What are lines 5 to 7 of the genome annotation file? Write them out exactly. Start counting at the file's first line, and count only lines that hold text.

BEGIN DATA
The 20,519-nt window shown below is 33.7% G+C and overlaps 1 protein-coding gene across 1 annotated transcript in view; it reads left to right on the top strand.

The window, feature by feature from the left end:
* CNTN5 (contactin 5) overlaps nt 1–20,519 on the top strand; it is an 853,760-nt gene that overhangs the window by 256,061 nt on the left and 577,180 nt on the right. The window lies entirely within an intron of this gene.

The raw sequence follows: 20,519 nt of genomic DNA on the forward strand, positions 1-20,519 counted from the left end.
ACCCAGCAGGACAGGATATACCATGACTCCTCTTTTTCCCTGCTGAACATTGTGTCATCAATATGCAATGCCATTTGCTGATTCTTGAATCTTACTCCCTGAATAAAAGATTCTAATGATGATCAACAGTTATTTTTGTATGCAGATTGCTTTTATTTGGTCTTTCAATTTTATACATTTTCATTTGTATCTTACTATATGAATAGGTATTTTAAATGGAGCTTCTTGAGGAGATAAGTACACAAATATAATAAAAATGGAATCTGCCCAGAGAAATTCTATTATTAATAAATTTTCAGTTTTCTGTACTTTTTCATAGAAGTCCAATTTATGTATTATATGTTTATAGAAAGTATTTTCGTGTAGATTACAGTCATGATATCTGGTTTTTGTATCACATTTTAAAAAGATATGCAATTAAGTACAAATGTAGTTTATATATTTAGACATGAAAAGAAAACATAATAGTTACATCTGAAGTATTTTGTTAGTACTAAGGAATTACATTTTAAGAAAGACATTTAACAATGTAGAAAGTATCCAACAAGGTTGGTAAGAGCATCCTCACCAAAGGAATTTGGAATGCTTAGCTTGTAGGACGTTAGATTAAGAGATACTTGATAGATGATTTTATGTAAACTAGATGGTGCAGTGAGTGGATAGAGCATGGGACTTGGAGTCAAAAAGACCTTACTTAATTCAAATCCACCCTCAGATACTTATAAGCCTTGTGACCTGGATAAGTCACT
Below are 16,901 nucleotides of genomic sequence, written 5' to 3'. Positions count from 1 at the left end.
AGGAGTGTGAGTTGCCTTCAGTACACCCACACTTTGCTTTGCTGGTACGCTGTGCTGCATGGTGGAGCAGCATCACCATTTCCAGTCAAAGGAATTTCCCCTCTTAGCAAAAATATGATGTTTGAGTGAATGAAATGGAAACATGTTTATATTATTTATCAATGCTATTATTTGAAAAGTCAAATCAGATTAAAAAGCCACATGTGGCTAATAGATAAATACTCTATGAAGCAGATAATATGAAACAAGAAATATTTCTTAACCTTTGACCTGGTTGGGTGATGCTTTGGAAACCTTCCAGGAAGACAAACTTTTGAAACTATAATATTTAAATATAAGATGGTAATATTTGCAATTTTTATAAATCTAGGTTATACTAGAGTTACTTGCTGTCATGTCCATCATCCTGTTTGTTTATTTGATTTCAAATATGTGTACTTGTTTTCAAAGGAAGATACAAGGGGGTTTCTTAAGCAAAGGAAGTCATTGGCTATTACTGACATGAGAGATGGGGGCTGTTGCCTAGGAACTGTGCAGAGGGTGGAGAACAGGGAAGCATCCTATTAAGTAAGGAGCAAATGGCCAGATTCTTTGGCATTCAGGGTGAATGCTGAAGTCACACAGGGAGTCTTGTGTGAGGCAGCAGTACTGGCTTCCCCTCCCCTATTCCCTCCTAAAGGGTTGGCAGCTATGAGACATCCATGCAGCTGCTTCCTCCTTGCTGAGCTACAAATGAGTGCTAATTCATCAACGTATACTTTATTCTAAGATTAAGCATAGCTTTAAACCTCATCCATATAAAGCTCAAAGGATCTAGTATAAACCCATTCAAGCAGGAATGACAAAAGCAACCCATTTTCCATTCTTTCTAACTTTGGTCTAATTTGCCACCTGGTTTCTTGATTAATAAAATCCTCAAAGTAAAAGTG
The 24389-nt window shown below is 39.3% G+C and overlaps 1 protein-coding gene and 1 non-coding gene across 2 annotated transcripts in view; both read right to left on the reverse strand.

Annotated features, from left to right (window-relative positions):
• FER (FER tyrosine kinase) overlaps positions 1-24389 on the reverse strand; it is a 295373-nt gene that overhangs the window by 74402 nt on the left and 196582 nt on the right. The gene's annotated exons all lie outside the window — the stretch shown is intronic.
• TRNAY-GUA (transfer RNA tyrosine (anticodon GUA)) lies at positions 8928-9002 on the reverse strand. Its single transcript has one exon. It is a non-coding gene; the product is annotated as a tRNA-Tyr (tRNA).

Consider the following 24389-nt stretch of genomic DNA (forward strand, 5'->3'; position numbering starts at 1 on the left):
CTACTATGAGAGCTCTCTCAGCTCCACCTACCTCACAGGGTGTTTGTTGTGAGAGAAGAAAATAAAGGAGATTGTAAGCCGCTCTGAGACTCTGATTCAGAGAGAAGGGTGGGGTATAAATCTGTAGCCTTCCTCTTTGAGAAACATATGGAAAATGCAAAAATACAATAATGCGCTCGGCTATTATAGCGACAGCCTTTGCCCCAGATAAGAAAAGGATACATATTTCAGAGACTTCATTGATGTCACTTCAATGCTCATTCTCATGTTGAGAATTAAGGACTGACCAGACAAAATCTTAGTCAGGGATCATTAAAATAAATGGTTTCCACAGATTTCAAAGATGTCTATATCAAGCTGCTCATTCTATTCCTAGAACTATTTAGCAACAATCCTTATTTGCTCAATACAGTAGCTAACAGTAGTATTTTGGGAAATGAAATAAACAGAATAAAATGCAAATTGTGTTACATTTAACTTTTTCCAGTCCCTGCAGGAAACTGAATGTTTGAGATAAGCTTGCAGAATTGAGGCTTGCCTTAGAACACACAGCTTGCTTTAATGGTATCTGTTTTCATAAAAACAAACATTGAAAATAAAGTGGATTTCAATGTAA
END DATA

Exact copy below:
ACCCAGCAGGACAGGATATACCATGACTCCTCTTTTTCCCTGCTGAACATTGTGTCATCAATATGCAATGCCATTTGCTGATTCTTGAATCTTACTCCCTGAATAAAAGATTCTAATGATGATCAACAGTTATTTTTGTATGCAGATTGCTTTTATTTGGTCTTTCAATTTTATACATTTTCATTTGTATCTTACTATATGAATAGGTATTTTAAATGGAGCTTCTTGAGGAGATAAGTACACAAATATAATAAAAATGGAATCTGCCCAGAGAAATTCTATTATTAATAAATTTTCAGTTTTCTGTACTTTTTCATAGAAGTCCAATTTATGTATTATATGTTTATAGAAAGTATTTTCGTGTAGATTACAGTCATGATATCTGGTTTTTGTATCACATTTTAAAAAGATATGCAATTAAGTACAAATGTAGTTTATATATTTAGACATGAAAAGAAAACATAATAGTTACATCTGAAGTATTTTGTTAGTACTAAGGAATTACATTTTAAGAAAGACATTTAACAATGTAGAAAGTATCCAACAAGGTTGGTAAGAGCATCCTCACCAAAGGAATTTGGAATGCTTAGCTTGTAGGACGTTAGATTAAGAGATACTTGATAGATGATTTTATGTAAACTAGATGGTGCAGTGAGTGGATAGAGCATGGGACTTGGAGTCAAAAAGACCTTACTTAATTCAAATCCACCCTCAGATACTTATAAGCCTTGTGACCTGGATAAGTCACT
Below are 16,901 nucleotides of genomic sequence, written 5' to 3'. Positions count from 1 at the left end.
AGGAGTGTGAGTTGCCTTCAGTACACCCACACTTTGCTTTGCTGGTACGCTGTGCTGCATGGTGGAGCAGCATCACCATTTCCAGTCAAAGGAATTTCCCCTCTTAGCAAAAATATGATGTTTGAGTGAATGAAATGGAAACATGTTTATATTATTTATCAATGCTATTATTTGAAAAGTCAAATCAGATTAAAAAGCCACATGTGGCTAATAGATAAATACTCTATGAAGCAGATAATATGAAACAAGAAATATTTCTTAACCTTTGACCTGGTTGGGTGATGCTTTGGAAACCTTCCAGGAAGACAAACTTTTGAAACTATAATATTTAAATATAAGATGGTAATATTTGCAATTTTTATAAATCTAGGTTATACTAGAGTTACTTGCTGTCATGTCCATCATCCTGTTTGTTTATTTGATTTCAAATATGTGTACTTGTTTTCAAAGGAAGATACAAGGGGGTTTCTTAAGCAAAGGAAGTCATTGGCTATTACTGACATGAGAGATGGGGGCTGTTGCCTAGGAACTGTGCAGAGGGTGGAGAACAGGGAAGCATCCTATTAAGTAAGGAGCAAATGGCCAGATTCTTTGGCATTCAGGGTGAATGCTGAAGTCACACAGGGAGTCTTGTGTGAGGCAGCAGTACTGGCTTCCCCTCCCCTATTCCCTCCTAAAGGGTTGGCAGCTATGAGACATCCATGCAGCTGCTTCCTCCTTGCTGAGCTACAAATGAGTGCTAATTCATCAACGTATACTTTATTCTAAGATTAAGCATAGCTTTAAACCTCATCCATATAAAGCTCAAAGGATCTAGTATAAACCCATTCAAGCAGGAATGACAAAAGCAACCCATTTTCCATTCTTTCTAACTTTGGTCTAATTTGCCACCTGGTTTCTTGATTAATAAAATCCTCAAAGTAAAAGTG